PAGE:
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Goulsby v. Eaton

United States District Court, W.D. Washington, Tacoma

December 30, 2014

RAI GOULSBY, Plaintiff,


KAREN L. STROMBOM, Magistrate Judge.

This matter has been referred to United States Magistrate Judge Karen L. Strombom pursuant to 28 U.S.C. § 636(b)(1), Local Rules MJR 3 and 4, and Fed.R.Civ.P. 72. Currently before the undersigned are two motions filed by plaintiff, Mr. Goulsby. Mr. Goulsby asks for appointment of counsel (Dkt. 35) and for leave to amend the complaint. Dkt. 36.


In this action plaintiff alleges that his right to practice his religion by attending Christian church and his right to recreation and exercise were violated by the Defendants when they placed him in segregation at the Thurston County Jail. Dkt. 7.

Plaintiff filed his complaint in November of 2013 but the Court could not serve a defendant until June of 2014 due to the fact that Mr. Goulsby failed to properly identify defendants. Dkt. 24. After defendants filed an Answer the undersigned entered a pretrial order and set an October 31, 2014 discovery cutoff date. Dkt. 29. Three days after the discovery cutoff the Court received plaintiff's motions to appoint counsel and amend the complaint. Dkt. 35 and 36.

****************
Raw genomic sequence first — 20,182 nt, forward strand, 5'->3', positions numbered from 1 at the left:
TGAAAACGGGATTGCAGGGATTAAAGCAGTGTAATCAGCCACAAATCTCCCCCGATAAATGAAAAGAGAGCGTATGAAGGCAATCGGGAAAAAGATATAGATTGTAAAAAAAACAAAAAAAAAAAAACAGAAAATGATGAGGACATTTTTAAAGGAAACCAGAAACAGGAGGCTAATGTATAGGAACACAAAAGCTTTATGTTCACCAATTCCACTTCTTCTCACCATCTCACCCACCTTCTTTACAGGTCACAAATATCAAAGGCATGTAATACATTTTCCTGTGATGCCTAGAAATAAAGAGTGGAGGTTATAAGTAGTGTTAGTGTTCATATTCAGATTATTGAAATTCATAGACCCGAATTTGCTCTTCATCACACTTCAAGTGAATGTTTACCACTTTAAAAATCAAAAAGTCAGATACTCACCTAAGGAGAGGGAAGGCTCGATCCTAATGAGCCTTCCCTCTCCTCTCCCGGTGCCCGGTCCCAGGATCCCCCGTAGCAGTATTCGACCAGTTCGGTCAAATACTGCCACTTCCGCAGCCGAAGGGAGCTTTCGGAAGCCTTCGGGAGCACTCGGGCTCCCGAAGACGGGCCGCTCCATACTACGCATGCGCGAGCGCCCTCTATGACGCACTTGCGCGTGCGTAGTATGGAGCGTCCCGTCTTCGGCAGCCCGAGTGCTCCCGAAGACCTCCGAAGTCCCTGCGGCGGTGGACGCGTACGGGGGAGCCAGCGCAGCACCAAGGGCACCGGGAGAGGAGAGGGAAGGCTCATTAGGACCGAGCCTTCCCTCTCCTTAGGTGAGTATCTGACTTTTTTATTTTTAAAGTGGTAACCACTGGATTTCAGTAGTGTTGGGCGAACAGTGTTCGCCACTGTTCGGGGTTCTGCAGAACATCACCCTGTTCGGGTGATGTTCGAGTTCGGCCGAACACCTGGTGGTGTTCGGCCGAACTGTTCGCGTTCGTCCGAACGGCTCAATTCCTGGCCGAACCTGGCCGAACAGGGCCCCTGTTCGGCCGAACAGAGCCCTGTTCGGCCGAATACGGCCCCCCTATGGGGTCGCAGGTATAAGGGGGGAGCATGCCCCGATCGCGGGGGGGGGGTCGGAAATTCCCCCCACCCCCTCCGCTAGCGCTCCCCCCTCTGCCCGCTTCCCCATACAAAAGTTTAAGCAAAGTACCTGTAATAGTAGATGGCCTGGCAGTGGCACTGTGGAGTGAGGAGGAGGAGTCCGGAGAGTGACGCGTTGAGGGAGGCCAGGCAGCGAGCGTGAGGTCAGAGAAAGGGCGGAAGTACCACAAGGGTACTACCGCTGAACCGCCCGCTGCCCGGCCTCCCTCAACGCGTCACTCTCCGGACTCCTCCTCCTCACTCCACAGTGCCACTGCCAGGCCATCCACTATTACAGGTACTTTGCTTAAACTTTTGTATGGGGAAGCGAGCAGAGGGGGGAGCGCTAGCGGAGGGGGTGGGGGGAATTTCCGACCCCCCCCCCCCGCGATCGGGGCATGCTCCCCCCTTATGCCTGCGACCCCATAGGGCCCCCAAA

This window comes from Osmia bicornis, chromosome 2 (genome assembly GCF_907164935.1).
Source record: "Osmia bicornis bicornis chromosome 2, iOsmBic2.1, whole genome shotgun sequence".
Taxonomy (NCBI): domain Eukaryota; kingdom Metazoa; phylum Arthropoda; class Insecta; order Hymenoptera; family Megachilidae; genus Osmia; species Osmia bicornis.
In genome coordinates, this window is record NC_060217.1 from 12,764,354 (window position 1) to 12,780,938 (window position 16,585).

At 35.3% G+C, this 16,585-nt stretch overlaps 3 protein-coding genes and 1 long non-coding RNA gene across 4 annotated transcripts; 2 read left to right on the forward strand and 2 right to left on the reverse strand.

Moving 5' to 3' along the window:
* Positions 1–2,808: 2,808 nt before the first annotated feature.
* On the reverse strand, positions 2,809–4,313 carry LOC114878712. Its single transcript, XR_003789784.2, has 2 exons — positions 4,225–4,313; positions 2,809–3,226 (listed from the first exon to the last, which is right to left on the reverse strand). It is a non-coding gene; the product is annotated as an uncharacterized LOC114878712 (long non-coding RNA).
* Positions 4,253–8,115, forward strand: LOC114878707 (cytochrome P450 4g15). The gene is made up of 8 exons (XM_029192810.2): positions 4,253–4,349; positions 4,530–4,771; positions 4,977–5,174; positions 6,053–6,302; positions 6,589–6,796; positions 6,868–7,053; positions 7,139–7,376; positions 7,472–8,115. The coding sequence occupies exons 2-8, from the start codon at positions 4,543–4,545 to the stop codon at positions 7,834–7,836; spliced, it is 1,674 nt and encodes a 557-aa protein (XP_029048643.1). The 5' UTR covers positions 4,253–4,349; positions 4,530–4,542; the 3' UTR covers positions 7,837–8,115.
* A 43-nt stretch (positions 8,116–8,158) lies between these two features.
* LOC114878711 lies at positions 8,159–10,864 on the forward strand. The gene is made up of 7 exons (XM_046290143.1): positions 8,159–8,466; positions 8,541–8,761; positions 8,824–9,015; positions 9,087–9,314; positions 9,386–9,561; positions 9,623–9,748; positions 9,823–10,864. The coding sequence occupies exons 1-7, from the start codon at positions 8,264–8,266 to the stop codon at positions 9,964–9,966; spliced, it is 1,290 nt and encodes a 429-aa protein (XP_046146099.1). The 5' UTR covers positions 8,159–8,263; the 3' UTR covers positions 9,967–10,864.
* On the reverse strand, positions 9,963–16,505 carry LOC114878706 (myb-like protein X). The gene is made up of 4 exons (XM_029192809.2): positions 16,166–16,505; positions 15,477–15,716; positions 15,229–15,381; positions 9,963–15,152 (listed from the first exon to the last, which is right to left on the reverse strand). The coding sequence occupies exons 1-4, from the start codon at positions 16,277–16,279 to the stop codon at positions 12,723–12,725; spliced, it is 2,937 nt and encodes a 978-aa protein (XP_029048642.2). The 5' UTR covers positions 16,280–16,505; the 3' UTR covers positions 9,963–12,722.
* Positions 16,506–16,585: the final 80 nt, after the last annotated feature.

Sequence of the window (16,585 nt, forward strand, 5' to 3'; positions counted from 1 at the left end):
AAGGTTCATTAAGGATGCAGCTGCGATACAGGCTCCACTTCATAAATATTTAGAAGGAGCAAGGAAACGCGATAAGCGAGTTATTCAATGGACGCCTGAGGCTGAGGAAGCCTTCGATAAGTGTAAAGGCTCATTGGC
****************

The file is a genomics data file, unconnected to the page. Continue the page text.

A. Motion to amend the complaint.

Fed. R. Civ. P. 15(a) governs amendment of a complaint before trial:

(1) Amending as a Matter of Course. A party may amend its pleading once as a matter of course within:
(A) 21 days after serving it, or
(B) if the pleading is one to which a responsive pleading is required, 21 days after service of a responsive pleading or 21 days after service of a motion under Rule 12(b), (e), or (f), whichever is earlier.
(2) Other Amendments. In all other cases, a party may amend its pleading only with the opposing party's written consent or the court's leave. The court should freely give leave when justice so requires.

Fed. R. Civ. P. 15(a)(2) applies in this case as the answer was filed in July of 2014 and the motion to amend was not filed until November 2014, over three months later. Dkt. 28 and 36.

A court's decision to deny a motion to amend is reviewed for abuse of discretion, but there are policy reasons for liberally granting motions to amend when justice so requires. Sweaney v. Ada County, 119 F.3d 1385, 1392 (9th Cir, 1997). The factors the undersigned must consider include undue delay, bad faith, prejudice to the opponent, and futility. Id.

The discovery cutoff date has passed and discovery is closed. Dkt. 29. The delay in filing the motion alone is grounds for denial. Amendment of the complaint at this late date would necessitate reopening discovery. "If the proposed amendment requires the reopening of discovery, the prejudice to the non-moving party will be considered greater than if the proposed amendment presents only a new issue of law." Voilas v. Gen. Motors Corp., 173 F.R.D. 389, 396 (D.N.J. 1997) ( Citing Harrison Beverage Co. v. Dribeck Importers, Inc., 133 F.R.D. 463, (D.N.J.1990). In addition this Court has a local civil rule which addresses amending complaints. The rule states: